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Development and Validation of a Risk Prediction Tool for Second Primary Lung Cancer.
Pubmed ID
34255071 (View this publication on the PubMed website)
Digital Object Identifier
J Natl Cancer Inst. 2021 Jul 13
Choi E, Sanyal N, Ding VY, Gardner RM, Aredo JV, Lee J, Wu JT, Hickey TP, Barrett B, Riley TL, Wilkens LR, Leung AN, Le Marchand L, Tammemägi MC, Hung RJ, Amos CI, Freedman ND, Cheng I, Wakelee HA, Han SS
  • Quantitative Sciences Unit, Stanford University School of Medicine, Stanford, CA, USA.
  • Stanford University School of Medicine, Stanford, CA, USA.
  • Information Management Services, Rockville, MD, USA.
  • Cancer Epidemiology Program, University of Hawaii Cancer Center, Honolulu, HI, USA.
  • Department of Radiology, Stanford University School of Medicine, Stanford, CA, USA.
  • Department of Health Sciences, Brock University, St Catharines, Ontario, Canada.
  • Prosserman Centre for Population Health Research, Lunenfeld-Tanenbaum Research Institute, Sinai Health System, Toronto, Ontario, Canada.
  • Department of Medicine, Baylor College of Medicine, Houston, TX, USA.
  • Division of Cancer Epidemiology and Genetics, National Cancer Institute, National Institutes of Health, Bethesda, MD, USA.
  • Department of Epidemiology and Biostatistics, University of California, San Francisco, CA, USA.

BACKGROUND: With advancing therapeutics, lung cancer (LC) survivors are rapidly increasing in number. While mounting evidence suggests LC survivors have high risk of second primary lung cancer (SPLC), there is no validated prediction tool available for clinical use to identify high-risk LC survivors for SPLC.

METHODS: Using data from 6,325 ever-smokers in the Multiethnic Cohort (MEC) diagnosed with initial primary lung cancer (IPLC) in 1993-2017, we developed a prediction model for 10-year SPLC risk after IPLC diagnosis using cause-specific Cox regression. We evaluated the model's clinical utility using decision curve analysis and externally validated it using two population-based data, PLCO and NLST, that included 2,963 and 2,844 IPLC (101 and 93 SPLC cases), respectively.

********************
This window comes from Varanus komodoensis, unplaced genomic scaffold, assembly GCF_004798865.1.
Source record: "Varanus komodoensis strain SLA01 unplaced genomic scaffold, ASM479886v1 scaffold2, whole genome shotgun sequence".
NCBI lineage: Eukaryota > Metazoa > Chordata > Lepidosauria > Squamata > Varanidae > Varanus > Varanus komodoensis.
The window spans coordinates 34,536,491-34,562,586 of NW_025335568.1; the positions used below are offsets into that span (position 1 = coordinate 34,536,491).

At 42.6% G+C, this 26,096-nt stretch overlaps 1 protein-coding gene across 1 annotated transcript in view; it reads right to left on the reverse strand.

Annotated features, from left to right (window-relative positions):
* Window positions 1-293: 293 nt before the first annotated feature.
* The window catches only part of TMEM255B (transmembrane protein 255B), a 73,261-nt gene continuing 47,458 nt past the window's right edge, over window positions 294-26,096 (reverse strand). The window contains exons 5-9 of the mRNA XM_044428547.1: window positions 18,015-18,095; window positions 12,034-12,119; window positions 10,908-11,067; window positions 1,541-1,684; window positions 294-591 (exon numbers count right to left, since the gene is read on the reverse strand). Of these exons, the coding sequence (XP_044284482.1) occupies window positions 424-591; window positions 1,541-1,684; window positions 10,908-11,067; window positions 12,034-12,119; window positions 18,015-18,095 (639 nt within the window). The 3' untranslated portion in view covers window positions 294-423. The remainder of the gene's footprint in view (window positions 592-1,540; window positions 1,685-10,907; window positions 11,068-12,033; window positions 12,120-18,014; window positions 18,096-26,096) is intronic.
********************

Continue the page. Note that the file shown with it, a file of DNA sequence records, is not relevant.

RESULTS: Over 14,063 person-years, 145 (2.3%) developed SPLC in MEC. Our prediction model demonstrated a high predictive accuracy (Brier score = 2.9, 95% confidence interval [CI] = 2.4-3.3) and discrimination (AUC = 81.9%, 95% CI = 78.2%-85.5%) based on bootstrap validation in MEC. Stratification by the estimated risk quartiles showed that the observed SPLC incidence was statistically significantly higher in the 4th versus 1st quartile (9.5% versus 0.2%; P < .001). Decision curve analysis indicated that in a wide range of 10-year risk thresholds from 1% to 20%, the model yielded a larger net-benefit versus hypothetical all-screening or no-screening scenarios. External validation using PLCO and NLST showed an AUC of 78.8% (95% CI = 74.6%-82.9%) and 72.7% (95% CI = 67.7%-77.7%), respectively.

CONCLUSIONS: We developed and validated a SPLC prediction model based on large population-based cohorts. The proposed prediction tool can help identify high-risk LC patients for SPLC and can be incorporated into clinical decision-making for SPLC surveillance and screening.

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